Argentina, Buenos Aires, Catholic Church Records (FamilySearch Historical Records)
|This article describes a collection of historical records available at FamilySearch.org.|
Access the records: Argentina, Buenos Aires, Catholic Church Records, 1635-1981 .
- 1 Title in the Language of the Records
- 2 Record Description
- 3 Record Content
- 4 How to Use the Record
- 5 Known Issues with This Collection
- 6 Related Websites
- 7 Related Wiki Articles
- 8 Contributions to This Article
- 9 Citing FamilySearch Historical Collections
Title in the Language of the Records
Registros Parroquiales de la Provincia de Buenos Aires, Argentina
This Collection will include records from 1635 to 1981.
This collection of church records for the period of 1635-1981, includes baptisms, marriages, and burials for parishes in the Buenos Aires Province. Earlier registers are handwritten in narrative style, and later records were handwritten on printed forms. Catholic Church parish registers are the major records available to identify individuals, parents, and spouses before 1930. After this date, civil authorities began registering vital statistics, which by law includes people of all religions. For genealogical purposes, the information in civil sources confirms and supplements the information in church records. Records from some of these parishes have been indexed and are searchable as part of this collection. Additional indexed records will be published as they become available.
For a list of localities, events and dates currently published in this collection, select the Browse link from the collection landing page.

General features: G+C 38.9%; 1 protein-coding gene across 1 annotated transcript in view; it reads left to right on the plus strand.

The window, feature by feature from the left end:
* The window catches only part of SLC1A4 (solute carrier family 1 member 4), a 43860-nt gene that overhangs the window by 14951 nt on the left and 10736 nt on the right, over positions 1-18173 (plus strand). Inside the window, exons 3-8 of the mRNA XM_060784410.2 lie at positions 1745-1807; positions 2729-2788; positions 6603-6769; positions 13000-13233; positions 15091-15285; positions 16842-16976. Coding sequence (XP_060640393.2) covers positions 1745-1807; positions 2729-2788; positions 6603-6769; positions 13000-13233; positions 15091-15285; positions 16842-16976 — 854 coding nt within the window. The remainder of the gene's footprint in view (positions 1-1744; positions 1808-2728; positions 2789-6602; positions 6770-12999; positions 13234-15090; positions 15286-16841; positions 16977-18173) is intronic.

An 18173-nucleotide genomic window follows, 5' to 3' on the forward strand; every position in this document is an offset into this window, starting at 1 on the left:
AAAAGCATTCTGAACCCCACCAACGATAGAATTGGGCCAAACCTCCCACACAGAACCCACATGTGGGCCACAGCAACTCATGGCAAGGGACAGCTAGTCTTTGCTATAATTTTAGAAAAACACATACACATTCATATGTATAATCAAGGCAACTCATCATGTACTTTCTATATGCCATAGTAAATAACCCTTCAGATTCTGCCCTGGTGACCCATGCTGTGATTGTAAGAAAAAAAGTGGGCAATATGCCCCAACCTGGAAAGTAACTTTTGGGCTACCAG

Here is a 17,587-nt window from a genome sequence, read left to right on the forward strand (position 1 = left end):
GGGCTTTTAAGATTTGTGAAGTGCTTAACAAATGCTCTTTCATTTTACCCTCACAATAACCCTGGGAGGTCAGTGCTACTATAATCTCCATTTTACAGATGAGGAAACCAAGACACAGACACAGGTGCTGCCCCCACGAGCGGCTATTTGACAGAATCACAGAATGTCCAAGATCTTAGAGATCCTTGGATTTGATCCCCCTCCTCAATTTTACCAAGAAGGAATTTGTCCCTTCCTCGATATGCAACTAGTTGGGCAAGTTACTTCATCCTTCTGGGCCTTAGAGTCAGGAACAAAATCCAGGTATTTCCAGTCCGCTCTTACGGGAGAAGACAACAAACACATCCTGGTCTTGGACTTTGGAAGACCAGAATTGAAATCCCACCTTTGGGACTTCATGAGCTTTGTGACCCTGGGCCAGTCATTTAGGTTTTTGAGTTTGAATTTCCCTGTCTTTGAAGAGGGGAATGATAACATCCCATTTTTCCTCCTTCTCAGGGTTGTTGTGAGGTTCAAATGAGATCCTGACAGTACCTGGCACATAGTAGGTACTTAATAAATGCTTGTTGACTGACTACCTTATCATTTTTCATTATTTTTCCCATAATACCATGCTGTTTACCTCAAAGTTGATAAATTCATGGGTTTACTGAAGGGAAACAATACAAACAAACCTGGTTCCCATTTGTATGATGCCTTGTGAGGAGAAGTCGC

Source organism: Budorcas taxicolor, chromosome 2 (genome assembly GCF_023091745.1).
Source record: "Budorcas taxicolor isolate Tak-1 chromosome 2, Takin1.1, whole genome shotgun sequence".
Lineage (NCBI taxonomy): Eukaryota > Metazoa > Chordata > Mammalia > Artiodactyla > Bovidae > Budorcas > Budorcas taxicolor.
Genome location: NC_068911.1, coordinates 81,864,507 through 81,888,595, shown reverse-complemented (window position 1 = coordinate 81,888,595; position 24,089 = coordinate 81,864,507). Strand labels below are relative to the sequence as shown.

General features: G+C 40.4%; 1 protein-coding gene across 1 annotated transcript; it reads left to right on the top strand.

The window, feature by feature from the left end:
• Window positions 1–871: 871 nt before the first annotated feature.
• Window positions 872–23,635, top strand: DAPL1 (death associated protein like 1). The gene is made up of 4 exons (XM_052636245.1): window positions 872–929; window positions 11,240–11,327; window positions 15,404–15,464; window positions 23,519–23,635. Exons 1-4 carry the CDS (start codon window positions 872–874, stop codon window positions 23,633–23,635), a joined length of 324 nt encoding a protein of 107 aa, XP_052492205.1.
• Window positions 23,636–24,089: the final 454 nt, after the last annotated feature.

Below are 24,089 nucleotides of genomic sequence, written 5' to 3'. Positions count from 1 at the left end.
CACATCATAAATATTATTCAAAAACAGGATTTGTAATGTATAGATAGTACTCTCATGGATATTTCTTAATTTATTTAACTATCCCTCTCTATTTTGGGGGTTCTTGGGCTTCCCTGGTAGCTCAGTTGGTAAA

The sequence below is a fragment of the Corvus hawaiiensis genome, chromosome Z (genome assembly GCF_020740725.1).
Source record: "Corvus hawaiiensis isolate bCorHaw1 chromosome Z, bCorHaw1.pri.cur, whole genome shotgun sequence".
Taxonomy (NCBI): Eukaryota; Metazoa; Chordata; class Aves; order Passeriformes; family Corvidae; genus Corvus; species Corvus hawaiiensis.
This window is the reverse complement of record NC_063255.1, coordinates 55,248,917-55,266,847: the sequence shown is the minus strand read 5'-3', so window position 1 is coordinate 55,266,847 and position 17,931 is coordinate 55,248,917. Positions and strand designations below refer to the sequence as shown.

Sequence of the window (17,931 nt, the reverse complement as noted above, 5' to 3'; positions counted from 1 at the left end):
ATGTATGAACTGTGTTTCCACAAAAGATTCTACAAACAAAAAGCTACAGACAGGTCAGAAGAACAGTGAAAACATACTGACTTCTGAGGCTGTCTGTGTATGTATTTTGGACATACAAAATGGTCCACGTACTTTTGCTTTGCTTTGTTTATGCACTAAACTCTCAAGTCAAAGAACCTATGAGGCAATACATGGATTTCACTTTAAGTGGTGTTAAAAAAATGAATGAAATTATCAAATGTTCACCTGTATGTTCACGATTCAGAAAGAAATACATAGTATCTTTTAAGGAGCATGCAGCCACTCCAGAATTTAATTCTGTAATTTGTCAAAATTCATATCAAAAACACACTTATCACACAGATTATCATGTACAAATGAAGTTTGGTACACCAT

Citation for This Collection
The following citation refers to the original source of the information published in FamilySearch.org Historical Records collections. Sources include the author, custodian, publisher, and archive for the original records.
- Parishes in the Buenos Aires Province. Catholic Church Records. Diocesan archives in the Buenos Aires Province.
Key genealogical facts found in Birth Records may include:
- Place of event
- Date of event
- Name of child
- Child’s birth date
- Father’s name
- Mother’s name
- Parents' residence
- Godparents names
Key genealogical facts found in Marriage Records may include:
- Date of event
- Place of event
- Groom's name
- Groom’s civil status, age and origin
- Names of groom's parents
- Parents place of residence
- Bride's name
- Bride’s civil status, age and origin
- Names of bride's parents
- Parents place of residence
Key genealogical facts found in Death Records may include:
- Event date and location
- Name of deceased
- Gender, age, race of deceased
- Date and place of birth
- Religion, civil status
- Date of death and time
- Cause of death
How to Use the Record
To browse this collection you will need to follow this series of links:
⇒ Select the "Browse" link in the initial search page
⇒ Select the “Ciudad o Pueblo” category
⇒ Select the “Parroquia” category
⇒ Select the “Tipo de Registro y Años” that takes you to the images.
Look at the images one by one comparing the information with what you already know about your ancestors to determine which one is your ancestor. You may need to compare the information about more than one person to make this determination.
- Use the marriage date and place as the basis for compiling a new family group or for verifying existing information.
- Use the birth date or age along with the place of birth of each partner to find a couple's birth records and parents' names.